Photo via Freeform

Pretty Little Liars, I. Marlene King’s moody, dark fever dream of a teen murder mystery, will air its final episode tonight. After seven long years, faithful viewers who’ve stuck with it through plot twists, lingering questions and infuriating red herrings will finally be rewarded with the answer they’ve been waiting for since the end of the first season: Who is the evil mastermind behind the emotional and physical torture wrought upon the liars, and what are their motivations?

For those unfamiliar with the show, here’s a brief summary: Aria Montgomery (Lucy Hale), Spencer Hastings (Troian Bellisario), Emily Fields (Shay Mitchell) and Hannah Marin (Ashley Benson) are four best friends who, at the show’s start, are finally free from the mean-girl machinations of Alison DiLaurentiis (Sasha diPieterse), a close frenemy who has died under mysterious circumstances. Ostensibly, they’re trying to figure out who killed Ali and why, but that mystery is eclipsed by so many others, all of which are spearheaded by a group of entities known alternately as “A,” “Red Coat,” “the A Team” and finally, “A.D.” Over the years, the enemy has used a variety of intimidation tactics, ranging from threatening group texts to technologically enhanced board games that tracked the crew’s every move. The Liars—all of whom are exceptionally bad at lying—were once trapped in a warehouse somewhere on the outskirts of town, where each girl was trapped in a replica of their own bedrooms and subjected to psychological torture. Seven seasons and one five-year jump in time later, the final season of this show finds the Liars older but not an ounce wiser.

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Set in Rosewood, a fictional suburb of Philadelphia where it is always autumn and the dead usually end up being alive, PLL introduced four archetypal characters—the nerd, the jock, the ditz and the artsy one—and then proceeded to dismantle those archetypes, allowing each the space to evolve that only a 22-episode season of television can. In doing so, Pretty Little Liars upended the thematically similar narratives of past television teen dramas. Dawson’s Creek focused on interpersonal relationships and romance, but never ventured into the dark and deranged territory PLL explored. A close relative, Gossip Girl was acerbic and risqué, but steered clear of most of the types of plots that would come to define PLL, such as murder, surveillance, and covert IVF. Veronica Mars shares the most creative DNA with the the show—both are mysteries, but Veronica Mars is tame in comparison to the hell the Liars have been through.

When Pretty Little Liars premiered in 2010, it brought with it a fresh template. An early review of the series in the A.V. Club compared it to Desperate Housewives, a soapy show clearly targeted towards adults. Writing in the New York Times, Gina Bellafante noted that “any series about teenagers that imagines a world without vampires feels like remarkable cultural progress.” Vampires, not psychopathic stalkers obsessed with surveillance, were the rage at the time of the show’s premiere—an interpretation of teenage alienation that portrayed the outcasts as literal fantastical beings. The Vampire Diaries was in its second season when PLL premiered and True Blood and Twilight commanded national attention; in each, a feisty mortal woman entertained two supernatural lovers, and those love triangles were the beating heart of each narrative. PLL isn’t the first show to dispense with that kind of relationship as a storytelling device, but what has carried the Liars throughout the mayhem they’ve endured for seven years is their everlasting commitment to ride or die for each other.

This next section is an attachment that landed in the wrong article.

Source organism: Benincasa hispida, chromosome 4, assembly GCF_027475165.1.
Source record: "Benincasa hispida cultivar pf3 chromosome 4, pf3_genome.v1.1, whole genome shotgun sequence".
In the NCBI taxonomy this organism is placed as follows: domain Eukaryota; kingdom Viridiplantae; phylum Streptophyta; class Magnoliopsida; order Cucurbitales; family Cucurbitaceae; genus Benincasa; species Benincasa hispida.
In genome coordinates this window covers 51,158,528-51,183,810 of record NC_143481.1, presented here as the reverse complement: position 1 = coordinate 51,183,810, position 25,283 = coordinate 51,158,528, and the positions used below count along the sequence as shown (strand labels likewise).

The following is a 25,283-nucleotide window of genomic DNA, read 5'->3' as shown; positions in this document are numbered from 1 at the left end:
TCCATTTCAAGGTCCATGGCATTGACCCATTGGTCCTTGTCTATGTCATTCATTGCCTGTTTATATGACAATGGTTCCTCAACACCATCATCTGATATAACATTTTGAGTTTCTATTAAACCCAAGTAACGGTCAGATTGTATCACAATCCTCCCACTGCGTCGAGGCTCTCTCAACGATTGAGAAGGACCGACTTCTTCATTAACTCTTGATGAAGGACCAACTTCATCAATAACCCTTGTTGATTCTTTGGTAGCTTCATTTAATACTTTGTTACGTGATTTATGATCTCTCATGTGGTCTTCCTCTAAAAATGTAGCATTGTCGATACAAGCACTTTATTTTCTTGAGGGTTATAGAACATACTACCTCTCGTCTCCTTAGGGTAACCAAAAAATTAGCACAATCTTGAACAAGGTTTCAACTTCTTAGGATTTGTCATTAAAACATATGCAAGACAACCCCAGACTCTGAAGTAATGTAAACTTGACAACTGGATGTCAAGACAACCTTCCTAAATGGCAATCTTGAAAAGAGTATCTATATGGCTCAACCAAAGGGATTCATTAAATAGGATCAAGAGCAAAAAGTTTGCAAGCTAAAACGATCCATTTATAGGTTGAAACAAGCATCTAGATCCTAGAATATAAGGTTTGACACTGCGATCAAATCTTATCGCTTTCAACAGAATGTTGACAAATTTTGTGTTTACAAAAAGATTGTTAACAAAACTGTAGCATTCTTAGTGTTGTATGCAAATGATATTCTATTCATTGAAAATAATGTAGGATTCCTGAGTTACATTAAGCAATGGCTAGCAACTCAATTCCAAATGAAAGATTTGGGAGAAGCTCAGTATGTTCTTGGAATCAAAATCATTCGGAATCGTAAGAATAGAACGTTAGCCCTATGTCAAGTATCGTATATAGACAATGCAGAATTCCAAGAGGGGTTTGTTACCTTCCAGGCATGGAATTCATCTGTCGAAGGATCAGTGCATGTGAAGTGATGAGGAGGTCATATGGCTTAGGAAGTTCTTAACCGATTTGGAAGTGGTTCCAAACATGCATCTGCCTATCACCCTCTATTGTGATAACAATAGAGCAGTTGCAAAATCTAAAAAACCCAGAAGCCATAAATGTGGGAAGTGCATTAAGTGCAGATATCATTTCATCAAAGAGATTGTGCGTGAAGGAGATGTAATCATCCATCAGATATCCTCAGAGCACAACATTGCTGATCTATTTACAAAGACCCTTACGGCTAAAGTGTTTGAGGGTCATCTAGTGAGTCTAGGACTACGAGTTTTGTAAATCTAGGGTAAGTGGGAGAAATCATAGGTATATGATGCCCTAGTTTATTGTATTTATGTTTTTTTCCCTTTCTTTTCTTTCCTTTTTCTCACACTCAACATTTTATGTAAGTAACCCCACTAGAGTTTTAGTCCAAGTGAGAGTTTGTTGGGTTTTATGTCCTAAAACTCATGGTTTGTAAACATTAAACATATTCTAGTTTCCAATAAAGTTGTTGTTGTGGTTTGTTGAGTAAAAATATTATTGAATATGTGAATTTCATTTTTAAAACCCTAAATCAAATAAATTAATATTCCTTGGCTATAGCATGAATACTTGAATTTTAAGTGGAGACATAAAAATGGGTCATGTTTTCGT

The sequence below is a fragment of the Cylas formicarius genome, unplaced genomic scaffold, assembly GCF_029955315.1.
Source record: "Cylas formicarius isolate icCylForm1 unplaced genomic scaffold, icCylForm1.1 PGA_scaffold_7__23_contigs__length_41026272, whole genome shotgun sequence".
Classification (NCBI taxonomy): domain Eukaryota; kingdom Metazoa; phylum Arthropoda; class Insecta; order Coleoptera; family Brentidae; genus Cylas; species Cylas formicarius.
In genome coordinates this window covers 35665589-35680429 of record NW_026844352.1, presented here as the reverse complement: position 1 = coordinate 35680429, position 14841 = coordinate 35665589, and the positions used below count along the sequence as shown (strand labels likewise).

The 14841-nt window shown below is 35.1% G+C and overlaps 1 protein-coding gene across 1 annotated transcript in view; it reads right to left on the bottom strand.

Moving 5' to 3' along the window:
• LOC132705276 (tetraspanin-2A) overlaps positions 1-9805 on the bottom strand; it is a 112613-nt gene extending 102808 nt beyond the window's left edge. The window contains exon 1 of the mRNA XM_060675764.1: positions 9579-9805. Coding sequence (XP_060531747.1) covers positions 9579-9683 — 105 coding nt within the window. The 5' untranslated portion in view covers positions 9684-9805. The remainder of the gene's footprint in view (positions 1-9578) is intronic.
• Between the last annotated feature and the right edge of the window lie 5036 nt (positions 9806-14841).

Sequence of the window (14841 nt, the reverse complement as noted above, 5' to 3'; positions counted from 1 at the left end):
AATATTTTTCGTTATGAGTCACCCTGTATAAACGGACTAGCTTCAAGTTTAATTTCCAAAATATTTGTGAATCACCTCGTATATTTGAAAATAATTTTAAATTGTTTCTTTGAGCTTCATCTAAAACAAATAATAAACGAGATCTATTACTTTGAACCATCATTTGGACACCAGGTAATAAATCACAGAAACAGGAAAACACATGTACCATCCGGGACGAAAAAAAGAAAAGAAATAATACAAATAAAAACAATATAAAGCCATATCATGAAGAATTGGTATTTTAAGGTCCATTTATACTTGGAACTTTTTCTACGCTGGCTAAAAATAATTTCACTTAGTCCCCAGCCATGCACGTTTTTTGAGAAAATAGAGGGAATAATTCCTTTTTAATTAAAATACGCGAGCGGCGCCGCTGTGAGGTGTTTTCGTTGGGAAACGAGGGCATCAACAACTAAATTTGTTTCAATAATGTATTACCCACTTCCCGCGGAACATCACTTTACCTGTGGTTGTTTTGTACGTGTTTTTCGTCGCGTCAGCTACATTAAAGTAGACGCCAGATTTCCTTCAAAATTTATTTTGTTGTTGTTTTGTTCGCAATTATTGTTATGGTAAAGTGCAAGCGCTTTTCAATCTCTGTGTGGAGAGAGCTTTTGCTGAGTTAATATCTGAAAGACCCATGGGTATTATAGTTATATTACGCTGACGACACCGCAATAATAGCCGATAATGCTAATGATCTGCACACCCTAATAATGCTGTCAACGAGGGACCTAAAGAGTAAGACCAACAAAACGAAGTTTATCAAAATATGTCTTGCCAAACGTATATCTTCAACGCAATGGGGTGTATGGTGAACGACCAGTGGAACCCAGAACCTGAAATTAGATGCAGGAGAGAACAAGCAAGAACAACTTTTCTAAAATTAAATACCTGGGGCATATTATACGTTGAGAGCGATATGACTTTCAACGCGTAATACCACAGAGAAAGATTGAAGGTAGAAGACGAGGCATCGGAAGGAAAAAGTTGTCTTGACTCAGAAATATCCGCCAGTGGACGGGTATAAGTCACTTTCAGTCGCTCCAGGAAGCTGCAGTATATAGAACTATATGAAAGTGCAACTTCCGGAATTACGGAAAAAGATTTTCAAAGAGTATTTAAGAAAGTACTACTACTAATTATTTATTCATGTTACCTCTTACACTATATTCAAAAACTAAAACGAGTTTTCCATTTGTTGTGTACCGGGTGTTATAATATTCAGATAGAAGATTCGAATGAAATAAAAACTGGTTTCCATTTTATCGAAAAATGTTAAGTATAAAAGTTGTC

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Riverdale is the current show that owes most to Pretty Little Liars, both thematically and visually. The dark and gritty reboot of a beloved and wholesome comic bears little to no resemblance to the source material; the characters are the same, but the plot of the first season feels indebted to the path the Liars paved. In Rosewood, as in Riverdale, the sun rarely shines. Parents will disappear for entire seasons while their children skulk around on empty street corners and disappear behind hidden doors. On Riverdale, it’s too early to tell whether or not the parents will stick around for long, but if the show hews to the standards of the genre, they will soon disappear—gone on business trips that last for two seasons (or, in the case of Ali’s mother Jessica on PLL, murdered by her twin sister and buried in a shallow grave).

Absent from Riverdale is an omniscient villain. The Liars live in a terrifying surveillance state, the workings of which demonstrate a laughable and puzzling understanding of how modern technology works. Under constant watch, the Liars are never able to get ahead; they are entirely complicit in the web of secrets and lies that their assailant holds against them. Riverdale’s central mystery is slightly more realistic and certainly easier to understand, though making that assessment is premature. There’s still time for the show to dispense with any semblance of reality and lean in to the camp.

At the heart of all teen dramas is the frothy mix of emotions bubbling just beneath the surface. Adolescence is slammed doors and texting at the dinner table, ignoring your parents in favor of over-analyzing social interactions and keeping up appearances. Being a teen is hormonal, brooding torture, but it can be devastatingly boring. Pretty Little Liars considered the particular ennui of life in a small town and injected some excitement and illicit thrill, and created a blueprint for other shows to do the same.